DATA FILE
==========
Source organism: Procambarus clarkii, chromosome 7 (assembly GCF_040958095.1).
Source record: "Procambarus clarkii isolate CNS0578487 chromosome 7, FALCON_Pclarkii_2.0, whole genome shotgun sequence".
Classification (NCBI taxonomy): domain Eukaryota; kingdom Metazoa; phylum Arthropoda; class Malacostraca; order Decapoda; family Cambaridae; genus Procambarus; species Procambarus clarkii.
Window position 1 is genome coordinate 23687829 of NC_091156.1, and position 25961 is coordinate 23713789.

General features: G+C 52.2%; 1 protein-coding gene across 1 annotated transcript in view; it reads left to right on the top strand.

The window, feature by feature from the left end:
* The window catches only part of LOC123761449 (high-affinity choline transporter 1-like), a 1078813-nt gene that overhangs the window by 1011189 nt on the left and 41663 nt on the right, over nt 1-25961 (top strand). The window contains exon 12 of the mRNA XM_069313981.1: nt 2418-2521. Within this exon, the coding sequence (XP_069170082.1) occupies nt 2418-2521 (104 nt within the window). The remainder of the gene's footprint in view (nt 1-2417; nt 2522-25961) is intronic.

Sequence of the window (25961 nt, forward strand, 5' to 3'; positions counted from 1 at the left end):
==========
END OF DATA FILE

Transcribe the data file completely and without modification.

Source organism: Procambarus clarkii, chromosome 7 (assembly GCF_040958095.1).
Source record: "Procambarus clarkii isolate CNS0578487 chromosome 7, FALCON_Pclarkii_2.0, whole genome shotgun sequence".
Classification (NCBI taxonomy): domain Eukaryota; kingdom Metazoa; phylum Arthropoda; class Malacostraca; order Decapoda; family Cambaridae; genus Procambarus; species Procambarus clarkii.
Window position 1 is genome coordinate 23687829 of NC_091156.1, and position 25961 is coordinate 23713789.

General features: G+C 52.2%; 1 protein-coding gene across 1 annotated transcript in view; it reads left to right on the top strand.

The window, feature by feature from the left end:
* The window catches only part of LOC123761449 (high-affinity choline transporter 1-like), a 1078813-nt gene that overhangs the window by 1011189 nt on the left and 41663 nt on the right, over nt 1-25961 (top strand). The window contains exon 12 of the mRNA XM_069313981.1: nt 2418-2521. Within this exon, the coding sequence (XP_069170082.1) occupies nt 2418-2521 (104 nt within the window). The remainder of the gene's footprint in view (nt 1-2417; nt 2522-25961) is intronic.

Sequence of the window (25961 nt, forward strand, 5' to 3'; positions counted from 1 at the left end):